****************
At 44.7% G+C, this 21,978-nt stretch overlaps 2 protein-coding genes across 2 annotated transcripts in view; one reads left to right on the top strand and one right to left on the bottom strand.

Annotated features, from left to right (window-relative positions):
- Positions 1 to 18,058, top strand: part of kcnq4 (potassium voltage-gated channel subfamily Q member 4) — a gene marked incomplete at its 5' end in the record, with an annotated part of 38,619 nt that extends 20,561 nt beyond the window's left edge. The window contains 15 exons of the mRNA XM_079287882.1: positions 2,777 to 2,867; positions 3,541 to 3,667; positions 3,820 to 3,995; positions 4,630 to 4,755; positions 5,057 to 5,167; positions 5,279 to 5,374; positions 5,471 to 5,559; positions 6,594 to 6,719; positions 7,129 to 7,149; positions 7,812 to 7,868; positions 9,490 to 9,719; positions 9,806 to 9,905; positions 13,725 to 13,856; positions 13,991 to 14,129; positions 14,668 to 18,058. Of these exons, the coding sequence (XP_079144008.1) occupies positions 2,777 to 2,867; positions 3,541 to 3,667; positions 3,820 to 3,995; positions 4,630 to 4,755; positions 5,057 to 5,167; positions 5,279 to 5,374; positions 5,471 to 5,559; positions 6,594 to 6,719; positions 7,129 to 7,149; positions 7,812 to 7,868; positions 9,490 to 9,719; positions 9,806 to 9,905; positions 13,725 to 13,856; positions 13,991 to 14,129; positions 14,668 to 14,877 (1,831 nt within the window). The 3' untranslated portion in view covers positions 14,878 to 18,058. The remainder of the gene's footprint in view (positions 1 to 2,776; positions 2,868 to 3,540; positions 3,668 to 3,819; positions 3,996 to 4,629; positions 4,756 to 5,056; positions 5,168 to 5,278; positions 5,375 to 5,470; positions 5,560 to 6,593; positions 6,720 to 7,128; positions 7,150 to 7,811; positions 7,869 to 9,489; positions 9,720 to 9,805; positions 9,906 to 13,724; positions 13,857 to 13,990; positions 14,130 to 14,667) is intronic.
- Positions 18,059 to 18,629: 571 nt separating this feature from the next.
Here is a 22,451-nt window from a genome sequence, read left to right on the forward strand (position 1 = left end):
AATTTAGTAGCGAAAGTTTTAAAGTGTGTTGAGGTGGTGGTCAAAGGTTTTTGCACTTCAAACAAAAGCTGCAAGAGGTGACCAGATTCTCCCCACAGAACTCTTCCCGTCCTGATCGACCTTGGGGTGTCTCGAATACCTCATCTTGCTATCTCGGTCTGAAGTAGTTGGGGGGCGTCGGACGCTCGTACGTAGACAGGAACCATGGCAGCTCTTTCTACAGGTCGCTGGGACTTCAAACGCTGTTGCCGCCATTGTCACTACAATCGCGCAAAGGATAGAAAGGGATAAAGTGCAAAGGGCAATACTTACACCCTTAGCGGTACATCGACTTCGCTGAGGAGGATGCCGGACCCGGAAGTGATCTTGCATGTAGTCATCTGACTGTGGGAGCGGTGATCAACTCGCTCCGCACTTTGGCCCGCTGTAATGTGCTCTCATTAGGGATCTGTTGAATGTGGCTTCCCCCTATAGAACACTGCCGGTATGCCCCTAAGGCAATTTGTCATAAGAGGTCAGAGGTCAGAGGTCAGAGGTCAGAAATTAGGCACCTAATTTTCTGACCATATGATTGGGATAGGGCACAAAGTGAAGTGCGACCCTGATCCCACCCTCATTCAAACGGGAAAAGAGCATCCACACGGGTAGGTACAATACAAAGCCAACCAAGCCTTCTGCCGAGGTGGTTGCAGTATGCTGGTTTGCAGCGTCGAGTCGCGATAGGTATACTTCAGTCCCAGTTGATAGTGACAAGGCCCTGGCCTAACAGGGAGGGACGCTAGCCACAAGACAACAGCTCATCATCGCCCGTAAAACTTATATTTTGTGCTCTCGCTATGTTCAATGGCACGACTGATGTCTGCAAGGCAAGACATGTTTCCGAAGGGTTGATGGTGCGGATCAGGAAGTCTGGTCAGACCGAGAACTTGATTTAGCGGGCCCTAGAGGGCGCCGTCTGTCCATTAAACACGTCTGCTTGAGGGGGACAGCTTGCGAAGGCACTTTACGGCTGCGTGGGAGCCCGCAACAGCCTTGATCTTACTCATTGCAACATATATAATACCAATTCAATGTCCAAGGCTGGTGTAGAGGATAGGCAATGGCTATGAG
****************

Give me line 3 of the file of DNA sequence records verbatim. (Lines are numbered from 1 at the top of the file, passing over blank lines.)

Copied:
- Positions 1 to 18,058, top strand: part of kcnq4 (potassium voltage-gated channel subfamily Q member 4) — a gene marked incomplete at its 5' end in the record, with an annotated part of 38,619 nt that extends 20,561 nt beyond the window's left edge. The window contains 15 exons of the mRNA XM_079287882.1: positions 2,777 to 2,867; positions 3,541 to 3,667; positions 3,820 to 3,995; positions 4,630 to 4,755; positions 5,057 to 5,167; positions 5,279 to 5,374; positions 5,471 to 5,559; positions 6,594 to 6,719; positions 7,129 to 7,149; positions 7,812 to 7,868; positions 9,490 to 9,719; positions 9,806 to 9,905; positions 13,725 to 13,856; positions 13,991 to 14,129; positions 14,668 to 18,058. Of these exons, the coding sequence (XP_079144008.1) occupies positions 2,777 to 2,867; positions 3,541 to 3,667; positions 3,820 to 3,995; positions 4,630 to 4,755; positions 5,057 to 5,167; positions 5,279 to 5,374; positions 5,471 to 5,559; positions 6,594 to 6,719; positions 7,129 to 7,149; positions 7,812 to 7,868; positions 9,490 to 9,719; positions 9,806 to 9,905; positions 13,725 to 13,856; positions 13,991 to 14,129; positions 14,668 to 14,877 (1,831 nt within the window). The 3' untranslated portion in view covers positions 14,878 to 18,058. The remainder of the gene's footprint in view (positions 1 to 2,776; positions 2,868 to 3,540; positions 3,668 to 3,819; positions 3,996 to 4,629; positions 4,756 to 5,056; positions 5,168 to 5,278; positions 5,375 to 5,470; positions 5,560 to 6,593; positions 6,720 to 7,128; positions 7,150 to 7,811; positions 7,869 to 9,489; positions 9,720 to 9,805; positions 9,906 to 13,724; positions 13,857 to 13,990; positions 14,130 to 14,667) is intronic.